# Empirical Risk Minimization

In graphical models, the true distribution is always unknown. Instead of maximizing the likelihood on training data when estimating the model parameter $\theta$ , we can alternatively minimize the Empirical Risk Minimization (ERM) by averaging the loss $l(x)$ . ERM was widely used in Speech Recognition (Bahl et al., 1988) and Machine Translation (Och, 2003). The ERM estimation method has the following advantages:

• Maximum likelihood might overfit to the training distribution. ERM can prevent overfitting the training data.
• Log likelihood does not equal to the accuracy on the test set, but ERM directly optimizes on the test performance (the loss function $l(x)$ can be L1 loss, mean squared error, f-measure, conditional log-likelihood or other things).
• Summing up and averaging the local conditional likelihood might be more resilient to errors than calculating the product of conditional likelihoods.

## Motivation

A standard training method for probablistic graphical models often involves using Expectation Maximization (EM) for Maximum a Posteriori (MAP) training, approaximate inference and approximate decoding. However, when using the approximate inference with the same equations as in the exact case, it might lead to the divergence of the learner (Kulesza and Pereira, 2008). Secondly, the structure of the model itself might be too simple, and cannot characterize by a model parameter $\theta$ . Moreover, even if the model structure is correct, MAP training using the training data might not give us the correct $\theta$ .

ERM argues that minimizing the risk is the most proper way of training, since the ultimate goal of the task is to directly optimize the performance on true evaluation. In addition, studies (Smith and Eisner, 2006) have shown that maximizing log likelihood using EM does not guarantee consistently high accuracy for evaluations in NLP tasks. As a result, minimizing local empirical risks (the observed errors on the training data) might be an alternative method for training graphical models.

## The Standard MLE Learning Method

Assume we use $\theta$ to represent the model parameter. The task of training is to set the most appropriate $\theta$ that represents the true distribution of the data. For graphical models, given the training data ${(X_{i},Y_{i})}$ pairs, the standard method is to maximize the following log likelihood

$\theta ^{*}={\underset {\theta }{\operatorname {argmax} }}LogL(\theta )={\underset {\theta }{\operatorname {argmax} }}\sum _{i}logp_{\theta }(x_{i},y_{i})$ where $p_{\theta }(x_{i},y_{i})$ always represent the conditional log-likelihood of $p_{\theta }(y_{i}|x_{i})$ .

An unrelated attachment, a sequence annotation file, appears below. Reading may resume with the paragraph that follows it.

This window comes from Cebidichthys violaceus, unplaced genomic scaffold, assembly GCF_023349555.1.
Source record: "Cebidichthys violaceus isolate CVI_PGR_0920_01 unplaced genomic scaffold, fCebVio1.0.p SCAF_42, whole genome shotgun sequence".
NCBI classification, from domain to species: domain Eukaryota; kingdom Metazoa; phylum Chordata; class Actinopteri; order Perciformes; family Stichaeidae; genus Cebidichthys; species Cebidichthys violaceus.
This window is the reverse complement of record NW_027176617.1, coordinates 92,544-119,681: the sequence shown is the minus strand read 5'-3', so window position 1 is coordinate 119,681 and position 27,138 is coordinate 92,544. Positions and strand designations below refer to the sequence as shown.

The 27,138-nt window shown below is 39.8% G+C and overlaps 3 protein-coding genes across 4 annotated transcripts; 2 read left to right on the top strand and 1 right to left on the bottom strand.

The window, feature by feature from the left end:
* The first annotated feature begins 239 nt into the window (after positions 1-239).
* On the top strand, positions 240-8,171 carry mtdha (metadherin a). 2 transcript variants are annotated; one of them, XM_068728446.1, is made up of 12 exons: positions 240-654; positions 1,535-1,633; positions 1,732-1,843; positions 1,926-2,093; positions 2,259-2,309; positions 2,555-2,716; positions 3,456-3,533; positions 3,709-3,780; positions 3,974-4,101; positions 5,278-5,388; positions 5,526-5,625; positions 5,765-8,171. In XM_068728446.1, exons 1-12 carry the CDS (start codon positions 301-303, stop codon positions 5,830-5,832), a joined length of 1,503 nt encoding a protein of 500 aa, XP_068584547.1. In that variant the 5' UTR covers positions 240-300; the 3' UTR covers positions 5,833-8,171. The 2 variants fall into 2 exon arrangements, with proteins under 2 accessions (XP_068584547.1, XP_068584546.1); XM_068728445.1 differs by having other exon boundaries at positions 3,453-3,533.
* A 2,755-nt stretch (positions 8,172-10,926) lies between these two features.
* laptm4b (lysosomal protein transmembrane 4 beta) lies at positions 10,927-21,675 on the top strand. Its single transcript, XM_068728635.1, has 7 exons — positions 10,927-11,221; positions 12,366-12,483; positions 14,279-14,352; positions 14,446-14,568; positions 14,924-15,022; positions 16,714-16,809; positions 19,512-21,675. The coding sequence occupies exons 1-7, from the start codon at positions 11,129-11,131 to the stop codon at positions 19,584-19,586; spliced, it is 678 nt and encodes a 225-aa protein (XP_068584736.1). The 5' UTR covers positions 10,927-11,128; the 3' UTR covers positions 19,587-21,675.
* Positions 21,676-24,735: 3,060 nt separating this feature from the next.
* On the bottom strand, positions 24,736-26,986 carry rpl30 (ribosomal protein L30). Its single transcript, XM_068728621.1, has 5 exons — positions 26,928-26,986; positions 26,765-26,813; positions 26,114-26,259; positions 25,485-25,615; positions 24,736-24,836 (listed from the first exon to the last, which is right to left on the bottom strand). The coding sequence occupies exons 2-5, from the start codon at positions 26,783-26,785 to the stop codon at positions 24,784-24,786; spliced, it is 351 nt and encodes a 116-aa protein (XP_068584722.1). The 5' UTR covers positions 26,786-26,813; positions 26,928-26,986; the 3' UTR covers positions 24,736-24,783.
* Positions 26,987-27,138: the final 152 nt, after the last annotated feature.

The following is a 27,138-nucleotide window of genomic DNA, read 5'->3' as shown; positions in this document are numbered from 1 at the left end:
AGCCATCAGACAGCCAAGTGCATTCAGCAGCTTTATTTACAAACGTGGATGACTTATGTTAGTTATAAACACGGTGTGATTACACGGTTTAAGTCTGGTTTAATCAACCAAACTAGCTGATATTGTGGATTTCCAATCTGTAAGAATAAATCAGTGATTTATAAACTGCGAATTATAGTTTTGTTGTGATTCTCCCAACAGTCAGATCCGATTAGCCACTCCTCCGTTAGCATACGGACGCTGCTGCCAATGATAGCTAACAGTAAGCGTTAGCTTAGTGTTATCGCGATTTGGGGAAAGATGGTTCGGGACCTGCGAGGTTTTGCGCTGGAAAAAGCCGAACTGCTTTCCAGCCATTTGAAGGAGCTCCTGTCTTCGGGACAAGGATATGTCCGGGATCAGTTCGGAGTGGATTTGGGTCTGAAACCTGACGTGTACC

## Empirical Risk Minimization

As we mentioned earlier, the risk $f_{\theta }(x)$ is unknown because the true distribution is unknown. As an alternative method to maximum likelihood, we can calculate an Empirical Risk function by averaging the loss on the training set:

$\!ER(\theta )={\frac {1}{n}}\sum _{i=1}^{n}L(f_{\theta }(x_{i}),y_{i}).$ The idea of ERM for learning is to choose a hypothesis $\theta ^{*}$ that minimizes the empirical risk:

$\theta ^{*}=\arg \min _{\theta \in {\mathcal {\Theta }}}ER(\theta ).$ In order to calculate the $\theta ^{*}$ , the problem then turns to be an optimization problem of the above formula. The function $ER(\theta )$ is often differentiable and we can use optimization methods such as gradient descent to find the parameter $\theta$ . Note that sometime the loss function might be non-convex, and then we need to take other methods during optimization.

## Some Reflections

(1) The above figure was taken from Smith (2006). The x-axis is the log-likelihood while the y-axis is the accuracy on test set. It shows that EM algorithm with MAP estimation might suffer from the local optimums, and there is no guarantee that maximum likelihood estimation will lead to high accuracy. Charniak(1993) shows the similar results in his paper. Comparing to MLE, the similar problem that ERM might have is also the non-convexity issue. For some of the useful loss functions, for example, L1 loss, might be prone to getting stuck in local optimums.

(2) People use different terminologies when describing risks. For example, in a classic Klein and Manning (2002) paper Klein 2002 conditional structure versus conditional estimation in nlp models, they use the term "sum of conditional log-likelihoods" (SCL) to describe risks. They showed that SCL could obtain good results in their task. It is clear that ERM becomes an important alternative training method when $\theta$ of MLE might suffer from overfitting the training set.

(3) It is known that ERM with 0-1 loss function is an NP-hard problem (even though people still use various convex optimization methods for the ERM estimation).